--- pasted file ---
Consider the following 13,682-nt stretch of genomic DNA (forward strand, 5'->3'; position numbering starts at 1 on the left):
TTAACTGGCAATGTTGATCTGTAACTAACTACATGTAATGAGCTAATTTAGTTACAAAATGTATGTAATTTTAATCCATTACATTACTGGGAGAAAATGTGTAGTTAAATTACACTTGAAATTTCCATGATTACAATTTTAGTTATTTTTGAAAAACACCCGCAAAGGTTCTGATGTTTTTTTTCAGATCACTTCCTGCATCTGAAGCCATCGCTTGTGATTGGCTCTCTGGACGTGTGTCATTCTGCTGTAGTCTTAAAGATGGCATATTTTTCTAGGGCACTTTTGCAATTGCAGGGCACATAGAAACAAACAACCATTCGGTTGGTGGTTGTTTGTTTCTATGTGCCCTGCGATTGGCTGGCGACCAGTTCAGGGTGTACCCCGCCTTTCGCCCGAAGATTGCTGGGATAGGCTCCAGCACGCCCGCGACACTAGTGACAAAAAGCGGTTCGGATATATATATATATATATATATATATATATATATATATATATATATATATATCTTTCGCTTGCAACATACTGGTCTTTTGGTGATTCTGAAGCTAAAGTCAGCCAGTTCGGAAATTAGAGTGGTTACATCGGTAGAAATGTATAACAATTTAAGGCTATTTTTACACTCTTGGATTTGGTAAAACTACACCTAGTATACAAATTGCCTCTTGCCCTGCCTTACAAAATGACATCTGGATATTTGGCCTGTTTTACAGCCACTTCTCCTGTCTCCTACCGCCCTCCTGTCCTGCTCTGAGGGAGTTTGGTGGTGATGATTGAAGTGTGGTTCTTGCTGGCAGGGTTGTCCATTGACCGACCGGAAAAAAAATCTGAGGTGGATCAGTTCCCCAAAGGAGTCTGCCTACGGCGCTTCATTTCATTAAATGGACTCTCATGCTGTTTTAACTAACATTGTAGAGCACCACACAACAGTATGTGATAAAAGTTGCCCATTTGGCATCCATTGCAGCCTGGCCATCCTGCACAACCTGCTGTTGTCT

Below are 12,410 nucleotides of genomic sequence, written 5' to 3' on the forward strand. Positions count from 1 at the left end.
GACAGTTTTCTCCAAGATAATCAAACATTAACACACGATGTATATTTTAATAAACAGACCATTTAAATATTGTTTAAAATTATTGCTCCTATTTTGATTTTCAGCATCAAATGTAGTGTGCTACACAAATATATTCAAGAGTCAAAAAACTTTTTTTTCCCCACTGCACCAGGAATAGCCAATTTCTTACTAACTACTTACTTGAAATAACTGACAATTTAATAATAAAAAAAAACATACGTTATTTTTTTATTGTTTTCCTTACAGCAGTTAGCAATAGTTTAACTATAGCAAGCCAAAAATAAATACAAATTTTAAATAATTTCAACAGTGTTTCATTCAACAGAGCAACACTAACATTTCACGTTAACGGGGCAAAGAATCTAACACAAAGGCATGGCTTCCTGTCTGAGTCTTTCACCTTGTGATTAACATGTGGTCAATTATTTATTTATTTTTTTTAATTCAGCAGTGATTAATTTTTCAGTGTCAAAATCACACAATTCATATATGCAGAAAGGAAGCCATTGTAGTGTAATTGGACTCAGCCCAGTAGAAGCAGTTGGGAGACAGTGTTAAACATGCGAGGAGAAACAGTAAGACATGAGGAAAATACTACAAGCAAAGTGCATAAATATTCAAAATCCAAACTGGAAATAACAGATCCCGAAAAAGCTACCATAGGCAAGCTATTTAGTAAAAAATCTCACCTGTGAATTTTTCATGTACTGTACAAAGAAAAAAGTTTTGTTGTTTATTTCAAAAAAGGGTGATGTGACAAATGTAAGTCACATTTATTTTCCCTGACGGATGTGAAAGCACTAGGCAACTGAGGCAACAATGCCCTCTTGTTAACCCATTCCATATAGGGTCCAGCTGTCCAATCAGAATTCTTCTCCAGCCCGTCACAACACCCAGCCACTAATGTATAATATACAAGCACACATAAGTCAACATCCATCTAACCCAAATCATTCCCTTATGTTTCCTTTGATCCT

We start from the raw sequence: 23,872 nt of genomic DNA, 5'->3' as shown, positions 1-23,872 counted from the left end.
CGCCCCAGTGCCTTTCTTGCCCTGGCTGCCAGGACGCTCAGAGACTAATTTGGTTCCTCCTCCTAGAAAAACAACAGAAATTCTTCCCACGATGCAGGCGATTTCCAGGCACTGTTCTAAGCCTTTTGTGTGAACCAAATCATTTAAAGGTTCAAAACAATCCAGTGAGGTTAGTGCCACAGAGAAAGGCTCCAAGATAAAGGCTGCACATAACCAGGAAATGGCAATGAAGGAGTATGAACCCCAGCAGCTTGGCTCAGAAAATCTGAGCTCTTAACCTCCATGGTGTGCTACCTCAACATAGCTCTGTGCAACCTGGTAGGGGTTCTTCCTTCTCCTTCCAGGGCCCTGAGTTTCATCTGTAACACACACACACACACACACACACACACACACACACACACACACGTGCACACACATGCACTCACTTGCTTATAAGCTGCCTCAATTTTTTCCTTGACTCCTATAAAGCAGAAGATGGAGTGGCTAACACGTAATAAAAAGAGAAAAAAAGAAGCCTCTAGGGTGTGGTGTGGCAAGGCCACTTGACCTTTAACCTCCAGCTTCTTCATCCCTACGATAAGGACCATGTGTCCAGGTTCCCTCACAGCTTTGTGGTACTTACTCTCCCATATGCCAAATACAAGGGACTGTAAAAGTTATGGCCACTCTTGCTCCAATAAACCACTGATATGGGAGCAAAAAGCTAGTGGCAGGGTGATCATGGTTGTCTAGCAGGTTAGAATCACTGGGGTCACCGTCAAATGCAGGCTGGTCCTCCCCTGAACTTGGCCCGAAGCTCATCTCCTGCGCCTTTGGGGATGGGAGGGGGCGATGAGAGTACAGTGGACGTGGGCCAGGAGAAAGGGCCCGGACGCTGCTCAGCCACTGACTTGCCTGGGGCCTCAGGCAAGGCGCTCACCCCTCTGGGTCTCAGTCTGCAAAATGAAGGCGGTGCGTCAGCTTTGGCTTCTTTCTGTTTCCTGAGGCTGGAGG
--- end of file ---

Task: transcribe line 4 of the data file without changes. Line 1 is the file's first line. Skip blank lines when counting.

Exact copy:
GACAGTTTTCTCCAAGATAATCAAACATTAACACACGATGTATATTTTAATAAACAGACCATTTAAATATTGTTTAAAATTATTGCTCCTATTTTGATTTTCAGCATCAAATGTAGTGTGCTACACAAATATATTCAAGAGTCAAAAAACTTTTTTTTCCCCACTGCACCAGGAATAGCCAATTTCTTACTAACTACTTACTTGAAATAACTGACAATTTAATAATAAAAAAAAACATACGTTATTTTTTTATTGTTTTCCTTACAGCAGTTAGCAATAGTTTAACTATAGCAAGCCAAAAATAAATACAAATTTTAAATAATTTCAACAGTGTTTCATTCAACAGAGCAACACTAACATTTCACGTTAACGGGGCAAAGAATCTAACACAAAGGCATGGCTTCCTGTCTGAGTCTTTCACCTTGTGATTAACATGTGGTCAATTATTTATTTATTTTTTTTAATTCAGCAGTGATTAATTTTTCAGTGTCAAAATCACACAATTCATATATGCAGAAAGGAAGCCATTGTAGTGTAATTGGACTCAGCCCAGTAGAAGCAGTTGGGAGACAGTGTTAAACATGCGAGGAGAAACAGTAAGACATGAGGAAAATACTACAAGCAAAGTGCATAAATATTCAAAATCCAAACTGGAAATAACAGATCCCGAAAAAGCTACCATAGGCAAGCTATTTAGTAAAAAATCTCACCTGTGAATTTTTCATGTACTGTACAAAGAAAAAAGTTTTGTTGTTTATTTCAAAAAAGGGTGATGTGACAAATGTAAGTCACATTTATTTTCCCTGACGGATGTGAAAGCACTAGGCAACTGAGGCAACAATGCCCTCTTGTTAACCCATTCCATATAGGGTCCAGCTGTCCAATCAGAATTCTTCTCCAGCCCGTCACAACACCCAGCCACTAATGTATAATATACAAGCACACATAAGTCAACATCCATCTAACCCAAATCATTCCCTTATGTTTCCTTTGATCCT